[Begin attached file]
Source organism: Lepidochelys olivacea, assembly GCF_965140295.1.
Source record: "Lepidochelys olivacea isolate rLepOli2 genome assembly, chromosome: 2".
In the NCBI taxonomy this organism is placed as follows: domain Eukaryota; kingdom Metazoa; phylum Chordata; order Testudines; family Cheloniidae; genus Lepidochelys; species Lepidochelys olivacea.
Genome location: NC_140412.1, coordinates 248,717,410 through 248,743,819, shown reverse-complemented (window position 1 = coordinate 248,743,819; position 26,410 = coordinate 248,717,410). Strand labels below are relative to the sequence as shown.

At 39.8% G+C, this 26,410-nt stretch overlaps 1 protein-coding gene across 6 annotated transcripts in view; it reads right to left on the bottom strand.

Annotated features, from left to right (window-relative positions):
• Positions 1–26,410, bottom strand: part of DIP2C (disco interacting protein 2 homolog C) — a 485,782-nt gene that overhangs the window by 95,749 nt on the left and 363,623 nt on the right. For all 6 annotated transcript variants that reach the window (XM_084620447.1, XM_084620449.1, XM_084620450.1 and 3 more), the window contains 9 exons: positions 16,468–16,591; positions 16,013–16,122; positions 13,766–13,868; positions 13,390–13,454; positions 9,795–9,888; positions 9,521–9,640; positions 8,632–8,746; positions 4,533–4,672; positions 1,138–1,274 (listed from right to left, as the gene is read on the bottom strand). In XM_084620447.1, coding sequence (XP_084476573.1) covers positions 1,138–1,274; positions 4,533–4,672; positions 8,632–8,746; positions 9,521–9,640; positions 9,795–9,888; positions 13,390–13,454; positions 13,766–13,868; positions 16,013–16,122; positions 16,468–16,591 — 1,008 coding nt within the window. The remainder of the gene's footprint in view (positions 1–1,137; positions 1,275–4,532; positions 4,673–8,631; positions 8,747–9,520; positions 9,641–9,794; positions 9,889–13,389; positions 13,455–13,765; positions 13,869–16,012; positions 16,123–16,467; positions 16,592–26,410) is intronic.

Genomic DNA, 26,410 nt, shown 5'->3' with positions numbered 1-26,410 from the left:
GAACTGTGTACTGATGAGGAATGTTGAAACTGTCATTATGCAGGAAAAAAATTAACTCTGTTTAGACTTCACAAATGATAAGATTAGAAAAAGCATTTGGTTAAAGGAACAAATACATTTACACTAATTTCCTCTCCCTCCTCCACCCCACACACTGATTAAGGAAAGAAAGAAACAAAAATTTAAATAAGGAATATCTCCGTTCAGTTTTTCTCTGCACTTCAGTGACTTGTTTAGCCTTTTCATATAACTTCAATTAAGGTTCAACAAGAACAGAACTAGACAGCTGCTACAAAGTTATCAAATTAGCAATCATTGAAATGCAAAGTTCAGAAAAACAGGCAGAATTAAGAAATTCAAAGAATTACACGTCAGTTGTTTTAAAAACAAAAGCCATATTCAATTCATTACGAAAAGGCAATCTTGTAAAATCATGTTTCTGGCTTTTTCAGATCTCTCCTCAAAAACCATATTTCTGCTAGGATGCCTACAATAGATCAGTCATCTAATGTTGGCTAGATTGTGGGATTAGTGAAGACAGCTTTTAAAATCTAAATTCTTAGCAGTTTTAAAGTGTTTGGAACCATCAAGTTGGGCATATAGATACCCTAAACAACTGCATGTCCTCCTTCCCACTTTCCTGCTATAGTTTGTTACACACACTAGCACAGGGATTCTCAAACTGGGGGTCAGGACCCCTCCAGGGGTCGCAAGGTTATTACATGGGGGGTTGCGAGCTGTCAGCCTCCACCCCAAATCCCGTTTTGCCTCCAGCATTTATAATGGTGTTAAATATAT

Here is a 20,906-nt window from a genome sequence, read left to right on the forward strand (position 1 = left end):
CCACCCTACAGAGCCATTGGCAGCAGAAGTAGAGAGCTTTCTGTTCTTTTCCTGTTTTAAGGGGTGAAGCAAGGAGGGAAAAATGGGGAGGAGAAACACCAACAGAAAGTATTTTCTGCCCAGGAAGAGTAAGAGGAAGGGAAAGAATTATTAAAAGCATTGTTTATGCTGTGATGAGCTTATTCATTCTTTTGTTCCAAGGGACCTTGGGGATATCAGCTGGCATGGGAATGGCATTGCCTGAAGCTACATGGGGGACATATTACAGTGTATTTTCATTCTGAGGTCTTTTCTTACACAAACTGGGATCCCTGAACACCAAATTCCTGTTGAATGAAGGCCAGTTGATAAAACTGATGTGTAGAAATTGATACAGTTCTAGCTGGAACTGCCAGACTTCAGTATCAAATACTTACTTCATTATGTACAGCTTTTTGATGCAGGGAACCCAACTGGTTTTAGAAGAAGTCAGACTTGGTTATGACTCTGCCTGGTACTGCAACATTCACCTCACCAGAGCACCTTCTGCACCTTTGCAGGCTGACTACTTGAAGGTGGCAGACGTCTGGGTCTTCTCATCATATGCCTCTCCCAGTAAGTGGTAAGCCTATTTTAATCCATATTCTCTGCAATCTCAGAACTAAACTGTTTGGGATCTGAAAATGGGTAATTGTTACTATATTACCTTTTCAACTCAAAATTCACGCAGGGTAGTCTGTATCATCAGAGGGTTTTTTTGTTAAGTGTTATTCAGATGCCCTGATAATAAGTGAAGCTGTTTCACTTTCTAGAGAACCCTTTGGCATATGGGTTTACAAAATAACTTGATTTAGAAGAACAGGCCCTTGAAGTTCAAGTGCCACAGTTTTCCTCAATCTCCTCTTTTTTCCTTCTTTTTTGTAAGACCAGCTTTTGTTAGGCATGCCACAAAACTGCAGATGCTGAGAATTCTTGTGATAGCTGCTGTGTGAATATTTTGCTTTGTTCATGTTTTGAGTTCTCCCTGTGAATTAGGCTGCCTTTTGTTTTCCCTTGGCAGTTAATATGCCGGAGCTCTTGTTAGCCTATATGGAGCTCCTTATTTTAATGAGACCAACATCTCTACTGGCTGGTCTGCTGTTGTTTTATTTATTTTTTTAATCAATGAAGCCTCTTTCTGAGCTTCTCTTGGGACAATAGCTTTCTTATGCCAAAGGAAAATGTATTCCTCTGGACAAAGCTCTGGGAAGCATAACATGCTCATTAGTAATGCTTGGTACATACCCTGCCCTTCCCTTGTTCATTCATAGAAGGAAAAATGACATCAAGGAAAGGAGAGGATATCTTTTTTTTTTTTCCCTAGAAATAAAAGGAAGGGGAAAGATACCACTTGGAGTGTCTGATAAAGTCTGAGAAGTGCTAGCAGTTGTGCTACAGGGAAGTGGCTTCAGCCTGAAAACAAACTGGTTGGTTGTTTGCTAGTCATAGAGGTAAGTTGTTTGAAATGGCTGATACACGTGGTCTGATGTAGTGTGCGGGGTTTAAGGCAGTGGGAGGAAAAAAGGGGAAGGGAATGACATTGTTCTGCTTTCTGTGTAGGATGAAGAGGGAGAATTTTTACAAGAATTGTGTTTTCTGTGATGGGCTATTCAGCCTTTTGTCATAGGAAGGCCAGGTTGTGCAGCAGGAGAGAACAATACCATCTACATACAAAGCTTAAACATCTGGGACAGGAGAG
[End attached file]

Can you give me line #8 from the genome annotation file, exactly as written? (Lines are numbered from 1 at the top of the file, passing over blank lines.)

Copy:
Genomic DNA, 26,410 nt, shown 5'->3' with positions numbered 1-26,410 from the left: